Labor Day 2017: A Look to the Past (Part Two)
September 4, 2017 by Andrew Baker
In the first installment of this piece, we looked at the Great Strike of 1877 and the U.S. Supreme Court’s approval of the National Labor Relations Act in 1937. Passage of the NLRA in 1935 (and the Court’s approval of the law) led to an explosive growth in U.S. union membership.
1937: Flint Sit-Down Strike
Growth in union membership following enactment of the NLRA is epitomized by the UAW strike against General Motors in 1937. The strike began at the GM Fisher Body plant in Flint, Michigan, when workers shut down the line and barricaded themselves inside the plant. By peacefully taking control of the plant, the workers prevented GM from continuing operations with scabs. Two weeks into the strike, police attacked the plant with tear gas, but the strikers drove the police back, tossing door hinges and other auto parts and turning fire hoses onto the police. A month into the strike, GM obtained a court injunction ordering the strikers out of the plant, but the labor friendly governor of Michigan stalled on enforcing the injunction; his mediation efforts then led GM to recognize the UAW, bringing the strike to an end.
The Flint sit-down strike was a great victory for U.S. unions, and the sit-down strike became the organizing tool of choice. Between 1935 and 1937 there were over 900 sit-down strikes in the U.S. But reflecting a trend that would only intensify with time, legal developments robbed labor of this effective tool. In 1939, the U.S. Supreme Court outlawed sit-down strikes by workers. (Ironically, sit-down strikes continued to be effective in other spheres, for example the 1960 civil rights lunch-counter sit-in at the Greensboro Walgreen’s, and the 1977 Stanford student sit-in protesting investment in apartheid South Africa.)
1947: Taft-Hartley Act Passed
Union membership, as a percentage of nonagricultural employment, peaked at 35.4% in 1945. In the immediate aftermath of World War II, with union membership at its historic high, strikes broke out across the country seeking wage gains following the war years’ stagnant wages. 1946 in particular witnessed a huge number of strikes, including a general strike in Oakland. 1946 also saw the Republicans take control of both houses of Congress, eager to roll back the New Deal.
In 1947, Senator Robert Taft of Ohio introduced a bill to amend the NLRA to clip the wings of the labor movement. The bill, the Taft-Hartley Act, sailed through the House and the Senate, only to be vetoed by President Harry Truman. But the GOP had enough votes to override his veto, and that’s exactly what they did. Among the setbacks for unions featured in the new law were a ban on what had been a very effective labor weapon, the “secondary boycott” (that is, picketing an employer that does business with the struck employer), exclusion of supervisors from coverage under the law, and an authorization for states to enact laws banning union membership as a condition of employment (the so-called “right to work” laws).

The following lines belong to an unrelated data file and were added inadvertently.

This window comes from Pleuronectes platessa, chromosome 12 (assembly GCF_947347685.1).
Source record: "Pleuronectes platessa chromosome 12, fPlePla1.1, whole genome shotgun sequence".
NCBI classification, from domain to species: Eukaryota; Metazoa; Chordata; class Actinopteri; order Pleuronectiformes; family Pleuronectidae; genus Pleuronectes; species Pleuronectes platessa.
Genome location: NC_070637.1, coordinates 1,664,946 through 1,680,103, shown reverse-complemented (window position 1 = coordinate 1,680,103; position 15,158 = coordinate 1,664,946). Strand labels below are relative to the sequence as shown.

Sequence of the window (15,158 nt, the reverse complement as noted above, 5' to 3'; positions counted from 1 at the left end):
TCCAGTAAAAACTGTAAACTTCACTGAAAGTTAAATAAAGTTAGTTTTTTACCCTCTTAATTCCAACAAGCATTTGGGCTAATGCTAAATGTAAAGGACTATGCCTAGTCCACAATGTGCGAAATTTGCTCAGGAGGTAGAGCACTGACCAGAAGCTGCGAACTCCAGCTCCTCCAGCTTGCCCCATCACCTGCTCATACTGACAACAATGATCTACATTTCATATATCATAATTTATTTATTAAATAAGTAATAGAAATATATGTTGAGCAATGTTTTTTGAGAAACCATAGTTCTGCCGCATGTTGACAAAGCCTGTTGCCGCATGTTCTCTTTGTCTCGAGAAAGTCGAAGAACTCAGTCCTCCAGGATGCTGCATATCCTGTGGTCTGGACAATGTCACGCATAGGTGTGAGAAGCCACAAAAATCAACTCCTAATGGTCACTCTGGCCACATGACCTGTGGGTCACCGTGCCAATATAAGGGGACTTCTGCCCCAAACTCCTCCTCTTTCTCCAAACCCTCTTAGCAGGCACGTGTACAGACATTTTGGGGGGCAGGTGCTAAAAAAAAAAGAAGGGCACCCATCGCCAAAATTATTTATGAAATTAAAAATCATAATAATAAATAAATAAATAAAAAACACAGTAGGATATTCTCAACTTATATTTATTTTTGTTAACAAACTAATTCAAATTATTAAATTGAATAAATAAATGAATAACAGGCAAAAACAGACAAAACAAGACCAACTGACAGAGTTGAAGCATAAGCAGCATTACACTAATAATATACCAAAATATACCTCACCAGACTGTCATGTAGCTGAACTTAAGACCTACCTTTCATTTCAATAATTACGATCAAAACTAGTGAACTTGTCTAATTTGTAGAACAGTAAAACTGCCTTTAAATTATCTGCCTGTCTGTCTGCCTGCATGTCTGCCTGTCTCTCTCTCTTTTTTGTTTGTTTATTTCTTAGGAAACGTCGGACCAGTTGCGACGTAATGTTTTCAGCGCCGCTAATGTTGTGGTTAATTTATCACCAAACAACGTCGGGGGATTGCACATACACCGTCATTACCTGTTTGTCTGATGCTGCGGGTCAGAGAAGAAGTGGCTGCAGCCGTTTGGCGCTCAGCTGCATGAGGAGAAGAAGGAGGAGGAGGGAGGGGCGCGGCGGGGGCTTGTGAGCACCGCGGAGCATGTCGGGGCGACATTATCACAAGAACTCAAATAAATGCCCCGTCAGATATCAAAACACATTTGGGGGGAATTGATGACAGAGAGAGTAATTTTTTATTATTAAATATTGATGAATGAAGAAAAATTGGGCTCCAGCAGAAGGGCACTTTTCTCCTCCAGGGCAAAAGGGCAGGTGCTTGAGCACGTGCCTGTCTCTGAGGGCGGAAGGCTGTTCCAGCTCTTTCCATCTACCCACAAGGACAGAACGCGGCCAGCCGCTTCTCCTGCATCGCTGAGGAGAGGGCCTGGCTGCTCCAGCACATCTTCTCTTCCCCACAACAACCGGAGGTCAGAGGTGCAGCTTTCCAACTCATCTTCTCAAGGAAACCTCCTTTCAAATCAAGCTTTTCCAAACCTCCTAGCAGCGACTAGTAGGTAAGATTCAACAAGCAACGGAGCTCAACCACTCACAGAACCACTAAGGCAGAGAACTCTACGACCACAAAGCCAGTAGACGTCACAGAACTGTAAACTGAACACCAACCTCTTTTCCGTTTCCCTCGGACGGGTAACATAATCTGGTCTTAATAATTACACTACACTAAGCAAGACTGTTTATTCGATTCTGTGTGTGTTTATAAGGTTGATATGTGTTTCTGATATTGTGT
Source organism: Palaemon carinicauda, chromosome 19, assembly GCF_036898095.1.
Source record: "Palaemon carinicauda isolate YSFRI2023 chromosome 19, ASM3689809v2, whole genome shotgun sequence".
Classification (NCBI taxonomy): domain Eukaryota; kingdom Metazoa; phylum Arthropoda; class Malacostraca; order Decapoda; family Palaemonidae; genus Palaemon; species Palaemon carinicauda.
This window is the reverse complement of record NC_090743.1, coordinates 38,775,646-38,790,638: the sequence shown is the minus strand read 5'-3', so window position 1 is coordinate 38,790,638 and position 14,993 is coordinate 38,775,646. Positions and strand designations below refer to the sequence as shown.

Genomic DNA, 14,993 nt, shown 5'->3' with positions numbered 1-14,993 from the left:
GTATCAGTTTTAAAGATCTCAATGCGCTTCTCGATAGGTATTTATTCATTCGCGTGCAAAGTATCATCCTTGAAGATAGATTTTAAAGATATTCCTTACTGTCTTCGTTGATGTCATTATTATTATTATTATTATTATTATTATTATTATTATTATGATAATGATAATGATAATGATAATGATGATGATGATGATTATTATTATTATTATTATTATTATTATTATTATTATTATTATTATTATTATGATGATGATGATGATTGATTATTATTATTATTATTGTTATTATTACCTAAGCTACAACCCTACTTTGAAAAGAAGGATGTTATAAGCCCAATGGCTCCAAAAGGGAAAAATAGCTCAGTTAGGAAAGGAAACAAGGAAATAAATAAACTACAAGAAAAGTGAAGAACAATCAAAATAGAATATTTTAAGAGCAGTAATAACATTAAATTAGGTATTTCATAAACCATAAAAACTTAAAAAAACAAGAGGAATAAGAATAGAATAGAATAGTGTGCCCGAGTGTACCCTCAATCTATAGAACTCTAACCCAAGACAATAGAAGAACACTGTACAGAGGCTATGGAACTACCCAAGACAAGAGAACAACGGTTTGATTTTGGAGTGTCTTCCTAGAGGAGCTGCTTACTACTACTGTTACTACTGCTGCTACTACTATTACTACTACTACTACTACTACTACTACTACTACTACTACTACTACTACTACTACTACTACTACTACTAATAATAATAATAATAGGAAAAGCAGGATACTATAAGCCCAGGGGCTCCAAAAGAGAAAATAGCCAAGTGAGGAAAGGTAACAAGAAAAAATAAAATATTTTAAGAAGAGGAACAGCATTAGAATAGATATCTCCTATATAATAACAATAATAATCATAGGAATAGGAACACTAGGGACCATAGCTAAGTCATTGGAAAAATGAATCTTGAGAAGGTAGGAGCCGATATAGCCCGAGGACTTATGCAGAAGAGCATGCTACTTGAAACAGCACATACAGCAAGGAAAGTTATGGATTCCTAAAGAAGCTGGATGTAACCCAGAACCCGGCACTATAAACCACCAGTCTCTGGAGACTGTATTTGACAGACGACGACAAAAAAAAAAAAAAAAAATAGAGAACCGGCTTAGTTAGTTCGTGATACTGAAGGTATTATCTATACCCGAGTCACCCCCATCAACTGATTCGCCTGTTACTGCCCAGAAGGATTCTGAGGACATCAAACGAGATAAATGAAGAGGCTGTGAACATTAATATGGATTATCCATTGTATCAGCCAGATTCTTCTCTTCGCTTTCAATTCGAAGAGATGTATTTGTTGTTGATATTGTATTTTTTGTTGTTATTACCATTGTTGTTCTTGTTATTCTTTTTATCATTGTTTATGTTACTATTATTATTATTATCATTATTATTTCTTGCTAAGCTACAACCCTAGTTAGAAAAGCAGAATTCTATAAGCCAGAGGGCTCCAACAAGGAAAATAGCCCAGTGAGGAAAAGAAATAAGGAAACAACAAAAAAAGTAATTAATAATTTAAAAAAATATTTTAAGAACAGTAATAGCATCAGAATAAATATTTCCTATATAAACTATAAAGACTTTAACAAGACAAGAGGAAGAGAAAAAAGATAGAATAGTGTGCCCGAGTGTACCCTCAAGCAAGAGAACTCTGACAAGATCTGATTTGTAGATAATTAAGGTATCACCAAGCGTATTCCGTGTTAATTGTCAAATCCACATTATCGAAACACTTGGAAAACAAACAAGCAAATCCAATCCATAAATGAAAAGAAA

The Taft-Hartley Act was designed to hamstring American unions, and it worked. By the early 1950’s, union membership as a percentage of total employment began a decline which has continued to the present.
1977: Democrats Control 95th Congress
Jimmy Carter took office in 1977, at the same time Democrats regained control of both houses of Congress. Labor was anxious to use the opportunity to reverse decades of waning strength and adverse legislation and court decisions by enacting labor law reform. The Carter Administration also seemed keen to work with labor to make labor law reform (which wouldn’t cost the government a penny) a springboard for the re-election campaign.
The bill introduced in the House included provisions to expand the number of NLRB members from 5 to 7, reduce the number of Board members needed to OK an administrative law judge decision from 3 to 2, ban willful violators from government contracts for 3 years, provide double backpay for discriminatory discharges, and provide unions equal access to employees at work prior to NLRB elections. The bill passed the House easily, but then ran into resistance in the Senate. Carter’s support for the bill was ultimately no better than tepid, and the bill fell two votes short of passage.
The other shoe dropped a few years later with Ronald Reagan’s election as president. In 1981, Reagan fired over 11,000 striking air traffic controllers, and in one stroke emboldened private employers to use their “permanent replacement” weapon in response to almost every strike. Since then the frequency of strikes in the U.S. has plummeted.
In 20-20 hindsight, the failure of labor law reform under Carter presaged the collapse of its 2009 version (the “Employee Free Choice Act”) under President Obama. (EFCA never even got to a vote.)
In the next piece of this Labor Day 2017 series we’ll take a Look to the Future.
The material on this website is provided by Beeson, Tayer & Bodine for informational purposes only and does not constitute legal advice. Readers should consult with their own legal counsel before acting on any of the information presented. Some of the articles are updated periodically, and are marked with the date of the last update. Again, readers should consult with their own legal counsel for the most current information and to obtain professional advice before acting on any of the information presented.